inst, props, *args, **kwargs)
        self.springfield = springfieldlib.SpringfieldMotorHW()

    def ReadOne(self, axis):
        """Get the specified motor position"""
        return self.springfield.getPosition(axis)

    def StateOne(self, axis):
        """Get the specified motor state"""
        springfield = self.springfield
        state = springfield.getState(axis)
        if state == 1:
            return State.On, "Motor is stopped"
        elif state == 2:
            return State.Moving, "Motor is moving"
        elif state == 3:
            return State.Fault, "Motor has an error"

    def StartOne(self, axis, position):
        """Move the specified motor to the specified position"""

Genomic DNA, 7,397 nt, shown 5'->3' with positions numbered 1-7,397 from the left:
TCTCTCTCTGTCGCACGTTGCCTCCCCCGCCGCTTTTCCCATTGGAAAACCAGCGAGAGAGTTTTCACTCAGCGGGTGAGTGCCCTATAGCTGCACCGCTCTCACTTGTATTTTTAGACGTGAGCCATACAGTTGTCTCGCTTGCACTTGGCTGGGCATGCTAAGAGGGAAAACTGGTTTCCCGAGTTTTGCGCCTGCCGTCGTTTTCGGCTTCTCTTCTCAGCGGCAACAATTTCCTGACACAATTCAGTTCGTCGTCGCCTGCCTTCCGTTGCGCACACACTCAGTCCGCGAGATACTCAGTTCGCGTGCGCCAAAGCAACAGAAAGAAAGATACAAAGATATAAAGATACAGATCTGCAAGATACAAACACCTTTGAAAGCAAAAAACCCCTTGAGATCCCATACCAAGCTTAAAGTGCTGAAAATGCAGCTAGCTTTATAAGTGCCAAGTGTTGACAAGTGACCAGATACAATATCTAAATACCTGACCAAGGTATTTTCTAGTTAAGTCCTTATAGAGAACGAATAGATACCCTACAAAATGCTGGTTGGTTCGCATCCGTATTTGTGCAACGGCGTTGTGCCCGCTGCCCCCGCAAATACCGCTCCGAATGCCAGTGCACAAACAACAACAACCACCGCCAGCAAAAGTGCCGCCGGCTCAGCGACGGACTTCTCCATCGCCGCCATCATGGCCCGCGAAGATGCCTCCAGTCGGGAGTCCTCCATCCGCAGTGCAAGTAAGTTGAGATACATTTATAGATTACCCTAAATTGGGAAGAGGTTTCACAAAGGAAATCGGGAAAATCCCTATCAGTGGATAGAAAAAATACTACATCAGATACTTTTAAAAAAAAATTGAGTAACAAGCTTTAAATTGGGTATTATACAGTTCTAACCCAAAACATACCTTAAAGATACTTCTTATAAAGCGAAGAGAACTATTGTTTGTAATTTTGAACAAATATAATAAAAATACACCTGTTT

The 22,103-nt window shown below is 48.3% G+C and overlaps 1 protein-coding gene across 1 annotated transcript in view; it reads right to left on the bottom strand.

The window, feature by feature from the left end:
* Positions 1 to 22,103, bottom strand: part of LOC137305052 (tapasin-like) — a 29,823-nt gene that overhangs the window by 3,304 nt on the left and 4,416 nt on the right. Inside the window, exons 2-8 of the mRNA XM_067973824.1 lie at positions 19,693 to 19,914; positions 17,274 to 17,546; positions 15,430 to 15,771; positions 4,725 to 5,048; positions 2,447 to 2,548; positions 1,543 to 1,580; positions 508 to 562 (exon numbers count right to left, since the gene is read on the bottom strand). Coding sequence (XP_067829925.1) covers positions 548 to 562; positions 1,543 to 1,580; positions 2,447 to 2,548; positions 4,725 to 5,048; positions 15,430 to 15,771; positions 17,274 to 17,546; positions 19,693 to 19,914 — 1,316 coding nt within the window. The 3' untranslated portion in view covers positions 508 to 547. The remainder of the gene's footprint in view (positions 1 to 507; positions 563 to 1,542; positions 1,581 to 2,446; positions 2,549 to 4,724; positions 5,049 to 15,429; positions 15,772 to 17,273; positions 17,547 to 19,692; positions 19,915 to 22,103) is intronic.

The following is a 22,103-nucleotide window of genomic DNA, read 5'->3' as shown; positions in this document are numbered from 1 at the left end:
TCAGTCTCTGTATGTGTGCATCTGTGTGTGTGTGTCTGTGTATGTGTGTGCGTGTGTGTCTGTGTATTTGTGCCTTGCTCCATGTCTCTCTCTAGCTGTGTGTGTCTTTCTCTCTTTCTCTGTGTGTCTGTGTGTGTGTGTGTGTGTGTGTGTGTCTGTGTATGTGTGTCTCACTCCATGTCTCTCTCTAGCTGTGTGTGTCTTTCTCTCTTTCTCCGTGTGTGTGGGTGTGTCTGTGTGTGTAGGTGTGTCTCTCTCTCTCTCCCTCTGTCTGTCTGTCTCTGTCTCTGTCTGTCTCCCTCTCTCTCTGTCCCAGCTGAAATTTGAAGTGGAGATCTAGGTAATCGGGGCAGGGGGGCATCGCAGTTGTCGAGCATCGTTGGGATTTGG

self.springfield.move(axis, position)

    def StopOne(self, axis):
        """Stop the specified motor"""
        self.springfield.stop(axis)

This code is shown only to demonstrate the minimal controller API. The advanced motor controller chapters describe how to account for more complex behaviour like reducing the number of hardware accesses or synchronize motion of multiple motors.

Get motor state

To get the state of a motor, sardana calls the StateOne() method. This method receives an axis as parameter and should return either:

  • state (State) or

  • a sequence of two elements:
  • a sequence of three elements:

The state should be a member of State (For backward compatibility reasons, it is also supported to return one of PyTango.DevState). The status could be any string. The limit switches is a integer with bits representing the three possible limits: home, upper and lower. Sardana provides three constants which can be ored together to provide the desired limit switch:

To say both home and lower limit switches are active (rare!) you can do:

limit_switches = MotorController.HomeLimitSwitch | MotorController.LowerLimitSwitch